Virtual Reality: Poised to Bring Big Changes to Education?

Predictions Abound, But Evidence Is Still Scant

Associate Editor
MELBOURNE, AUSTRALIA- 14 AUGUST 2014: Student of Jackson School Aaron Gonsalves use the Oculus Rift at their school in Melbourne on Wednesday 14 August 2014. AP / LUIS ENRIQUE ASCUI

Virtual reality has been hyped as the “next big thing” for more than two decades, but is 2016 the year that it finally makes a break into schools in a big way?

Some might argue it already has. The increasingly popular Google Expeditions—virtual field trips that students can “take” via smartphones tucked into Google Cardboard viewers made out of the material by the same name—are a simple form of VR. Students hold the viewers—which are designed so that their field of vision is completely focused—up to their eyes, use an app that displays the video to produce an immersive experience that takes students to any of up to 150 destinations, and get the feeling of being inside, or at, the location that is unfolding before their eyes.

Still in “closed beta,” Google Expeditions are being tested in schools that pre-register with the company. Schools must apply and be accepted to officially participate in Google Expeditions. Yet it’s not rare to find a school where students have been on these virtual trips.

“More than half a million students have experienced it,” Jonathan Rochelle, director of product management at Google for Education, told an audience of about 500 at BETT, the British Educational Training and Technology show that I attended in London last month, as he unveiled “expeditions” to Buckingham Palace, and the Great Barrier Reef, narrated by David Attenborough.

VR is also one of the trends that venture capitalists are interested in this year, according to an EdWeek Market Brief article by my colleague Michelle Davis.

And more than one-third of tech-oriented people surveyed at a Consumer Electronics Show, or CES, booth in early January identified education as the area most likely to benefit from VR.

“One of the biggest trends we see is virtual reality,” said Mike Fisher, associate director for Futuresource Consulting, a U.K.-based research firm at a presentation hosted by his company in conjunction with BETT. After the show though his company released a report saying that “there was very little practical demonstration” at BETT of the “Internet of Things” in education, other than Google Expeditions via Cardboard.

The View From the Lab

At CES in Las Vegas last month, “education” was identified in a survey as the industry most likely to benefit from the widespread adoption of virtual or augmented reality—the latter a technology that overlays information and images as one goes about day-to-day life, without using an immersive headset. Augmented reality, or AR, is the idea behind the Google Glass headset, which the company suspended production on last year. (As Forbes magazine wrote, “When Google announced that they had invented a device that put a computer in front of your eye, the world collectively gasped. Google Glass was, and is, a stunning technological accomplishment.” The magazine attributed the fact that it was sent “back to the lab” as a failure in launch marketing.)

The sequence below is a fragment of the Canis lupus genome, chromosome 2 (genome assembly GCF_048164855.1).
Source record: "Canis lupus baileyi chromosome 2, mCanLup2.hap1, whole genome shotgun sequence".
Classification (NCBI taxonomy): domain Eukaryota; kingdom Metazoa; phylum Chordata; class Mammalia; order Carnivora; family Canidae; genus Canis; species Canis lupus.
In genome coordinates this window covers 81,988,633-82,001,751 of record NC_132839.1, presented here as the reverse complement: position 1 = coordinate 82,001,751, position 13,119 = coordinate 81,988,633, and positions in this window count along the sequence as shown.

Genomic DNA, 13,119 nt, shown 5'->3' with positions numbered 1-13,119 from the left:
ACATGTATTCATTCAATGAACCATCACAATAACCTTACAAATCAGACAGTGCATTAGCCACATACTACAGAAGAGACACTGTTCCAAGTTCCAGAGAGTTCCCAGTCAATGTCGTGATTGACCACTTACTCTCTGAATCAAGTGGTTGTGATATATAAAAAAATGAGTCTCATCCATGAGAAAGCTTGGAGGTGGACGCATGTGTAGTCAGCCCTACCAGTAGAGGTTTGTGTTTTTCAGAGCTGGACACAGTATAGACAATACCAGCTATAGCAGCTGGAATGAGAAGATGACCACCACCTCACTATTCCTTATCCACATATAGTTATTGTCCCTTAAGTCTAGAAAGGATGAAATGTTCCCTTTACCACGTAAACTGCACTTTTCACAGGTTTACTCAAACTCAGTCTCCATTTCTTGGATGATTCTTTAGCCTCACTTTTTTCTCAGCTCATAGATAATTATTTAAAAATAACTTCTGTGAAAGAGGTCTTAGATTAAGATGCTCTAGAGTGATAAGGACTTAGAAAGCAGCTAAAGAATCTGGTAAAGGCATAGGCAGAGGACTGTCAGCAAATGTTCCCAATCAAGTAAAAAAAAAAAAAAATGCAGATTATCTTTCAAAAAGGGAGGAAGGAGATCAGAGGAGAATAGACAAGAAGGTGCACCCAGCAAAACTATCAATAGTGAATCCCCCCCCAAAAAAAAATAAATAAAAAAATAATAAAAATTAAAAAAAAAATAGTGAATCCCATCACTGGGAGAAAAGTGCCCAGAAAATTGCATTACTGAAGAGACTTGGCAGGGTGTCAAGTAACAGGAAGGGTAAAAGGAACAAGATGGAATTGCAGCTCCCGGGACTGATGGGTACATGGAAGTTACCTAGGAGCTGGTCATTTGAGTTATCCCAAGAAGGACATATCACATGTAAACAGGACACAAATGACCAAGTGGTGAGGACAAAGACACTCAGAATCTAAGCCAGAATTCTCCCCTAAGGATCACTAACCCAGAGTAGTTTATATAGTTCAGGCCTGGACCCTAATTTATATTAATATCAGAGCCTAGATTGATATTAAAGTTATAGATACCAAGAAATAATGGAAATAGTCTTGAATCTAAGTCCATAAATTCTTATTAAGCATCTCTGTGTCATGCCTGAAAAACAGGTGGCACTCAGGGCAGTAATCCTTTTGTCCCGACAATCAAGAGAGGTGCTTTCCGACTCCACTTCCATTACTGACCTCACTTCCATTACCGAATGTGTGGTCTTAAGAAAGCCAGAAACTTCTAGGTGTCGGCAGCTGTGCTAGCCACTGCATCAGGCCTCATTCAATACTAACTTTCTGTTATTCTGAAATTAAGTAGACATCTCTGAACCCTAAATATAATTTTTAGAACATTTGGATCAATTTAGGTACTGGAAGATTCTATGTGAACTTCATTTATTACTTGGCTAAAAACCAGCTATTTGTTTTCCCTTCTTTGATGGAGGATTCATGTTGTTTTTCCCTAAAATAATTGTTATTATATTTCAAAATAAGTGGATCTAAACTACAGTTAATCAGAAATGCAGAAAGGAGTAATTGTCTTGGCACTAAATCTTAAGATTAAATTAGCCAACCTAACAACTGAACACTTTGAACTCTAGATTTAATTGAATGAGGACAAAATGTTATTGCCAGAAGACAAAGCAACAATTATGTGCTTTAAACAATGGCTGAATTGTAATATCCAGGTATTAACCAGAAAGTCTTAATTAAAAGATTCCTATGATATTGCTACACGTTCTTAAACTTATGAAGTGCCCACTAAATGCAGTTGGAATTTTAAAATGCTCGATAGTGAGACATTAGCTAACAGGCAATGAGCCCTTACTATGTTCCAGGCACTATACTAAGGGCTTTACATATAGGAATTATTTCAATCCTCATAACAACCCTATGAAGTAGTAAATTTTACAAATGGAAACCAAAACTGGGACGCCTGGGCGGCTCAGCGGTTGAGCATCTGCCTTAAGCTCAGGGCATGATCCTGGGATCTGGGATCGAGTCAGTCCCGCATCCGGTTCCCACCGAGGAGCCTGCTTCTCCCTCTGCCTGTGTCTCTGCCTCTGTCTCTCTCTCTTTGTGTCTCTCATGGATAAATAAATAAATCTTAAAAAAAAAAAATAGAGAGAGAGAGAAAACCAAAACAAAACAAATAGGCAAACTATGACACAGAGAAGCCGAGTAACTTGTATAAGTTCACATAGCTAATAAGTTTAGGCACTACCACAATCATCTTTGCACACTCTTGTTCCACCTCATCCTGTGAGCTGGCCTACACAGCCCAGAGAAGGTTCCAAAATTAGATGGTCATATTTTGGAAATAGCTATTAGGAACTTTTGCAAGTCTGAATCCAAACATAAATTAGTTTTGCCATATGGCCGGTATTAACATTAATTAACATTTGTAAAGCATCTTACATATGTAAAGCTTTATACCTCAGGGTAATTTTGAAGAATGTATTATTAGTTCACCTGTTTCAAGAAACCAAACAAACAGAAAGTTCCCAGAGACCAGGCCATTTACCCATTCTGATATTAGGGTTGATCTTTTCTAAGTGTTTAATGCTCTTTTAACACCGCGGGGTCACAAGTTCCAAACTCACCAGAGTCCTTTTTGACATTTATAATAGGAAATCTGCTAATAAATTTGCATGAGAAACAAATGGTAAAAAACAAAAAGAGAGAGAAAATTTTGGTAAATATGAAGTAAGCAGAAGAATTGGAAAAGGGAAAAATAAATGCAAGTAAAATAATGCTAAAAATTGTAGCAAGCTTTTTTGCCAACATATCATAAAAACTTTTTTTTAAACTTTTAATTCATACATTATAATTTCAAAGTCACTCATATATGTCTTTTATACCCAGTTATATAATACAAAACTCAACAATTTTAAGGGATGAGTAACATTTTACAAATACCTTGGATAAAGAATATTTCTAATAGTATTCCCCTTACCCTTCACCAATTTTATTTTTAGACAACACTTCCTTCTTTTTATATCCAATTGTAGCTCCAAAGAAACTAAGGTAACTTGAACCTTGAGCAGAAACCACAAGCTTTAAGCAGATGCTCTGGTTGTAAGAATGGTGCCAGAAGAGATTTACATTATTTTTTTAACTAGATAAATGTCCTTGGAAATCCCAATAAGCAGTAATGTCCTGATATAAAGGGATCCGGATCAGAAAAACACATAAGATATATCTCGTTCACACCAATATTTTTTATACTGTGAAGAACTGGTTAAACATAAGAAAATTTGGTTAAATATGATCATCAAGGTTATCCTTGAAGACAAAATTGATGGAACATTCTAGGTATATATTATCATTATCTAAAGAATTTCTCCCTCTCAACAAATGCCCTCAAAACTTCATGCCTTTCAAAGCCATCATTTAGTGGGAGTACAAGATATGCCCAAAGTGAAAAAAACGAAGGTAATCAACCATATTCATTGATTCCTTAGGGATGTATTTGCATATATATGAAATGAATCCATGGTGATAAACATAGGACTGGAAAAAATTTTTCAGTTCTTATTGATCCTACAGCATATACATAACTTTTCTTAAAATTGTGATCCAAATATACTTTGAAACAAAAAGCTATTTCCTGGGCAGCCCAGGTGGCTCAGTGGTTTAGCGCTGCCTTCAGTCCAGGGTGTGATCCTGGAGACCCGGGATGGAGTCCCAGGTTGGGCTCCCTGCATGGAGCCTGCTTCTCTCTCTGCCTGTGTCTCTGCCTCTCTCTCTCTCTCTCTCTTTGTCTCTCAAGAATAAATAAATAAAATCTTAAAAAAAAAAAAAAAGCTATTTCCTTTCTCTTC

In that CES survey taken by 1,567 people who stopped at the Institute of Electrical and Electronics Engineers booth, 36 percent of participants indicated that the education sector would see the biggest impact and that AR or VR would translate well into areas such as “virtual classrooms and AR/VR-enabled textbooks,” according to a statement by the organization, whose mission is to advance technology.

“Mostly early adopters attend CES,” said Todd Richmond, director of advanced prototype development at the Institute for Creative Technologies at the University of Southern California and a member of IEEE, in a phone interview. “What’s interesting is that, even among people at CES, not everybody had experienced VR first-hand,” he said. “For some of those people, that was the first time they had experienced VR.”

This select audience’s view that education is the most likely realm to benefit from the technology isn’t far afield, said Richmond.

The Institute for Creative Technologies at USC, for instance, has a patent-pending design for a viewer that clips onto a tablet and creates the same effect as a Google Cardboard, he said. “The top part is an immersive 3D (experience), and the bottom half of the display can show text, videos, or be a virtual joystick controller so you can control what you’re viewing,” Richmond explained.

Asked whether VR and AR aren’t likely to be adopted only in schools that can afford it, Richmond said that in 15 or 20 years, these technologies will be “like tables and chairs”—infrastructure that is part of the classroom. “Look at computers,” he said. “They had a small place in the classroom. Now they’re in every classroom.”

In the meantime, he foresees schools setting up virtual reality labs, with a few devices, much like schools once relied upon computer labs, within the next few years.

“The content is a harder piece,” Richmond said. “That’s where the biggest cost is going to be, and where the biggest contribution from outside providers is going to be.” Students and teachers will generate their own user-generated content, too, which will be uploaded to a large-scale repository like YouTube, he said.

And then, there are the age-old K-12 questions to be solved by educators: “While this [VR and AR] gives increased experiential advantage to students…how does it fit into the curriculum? What do you do with that content? And how does that fit with our lesson plans?” he asked.

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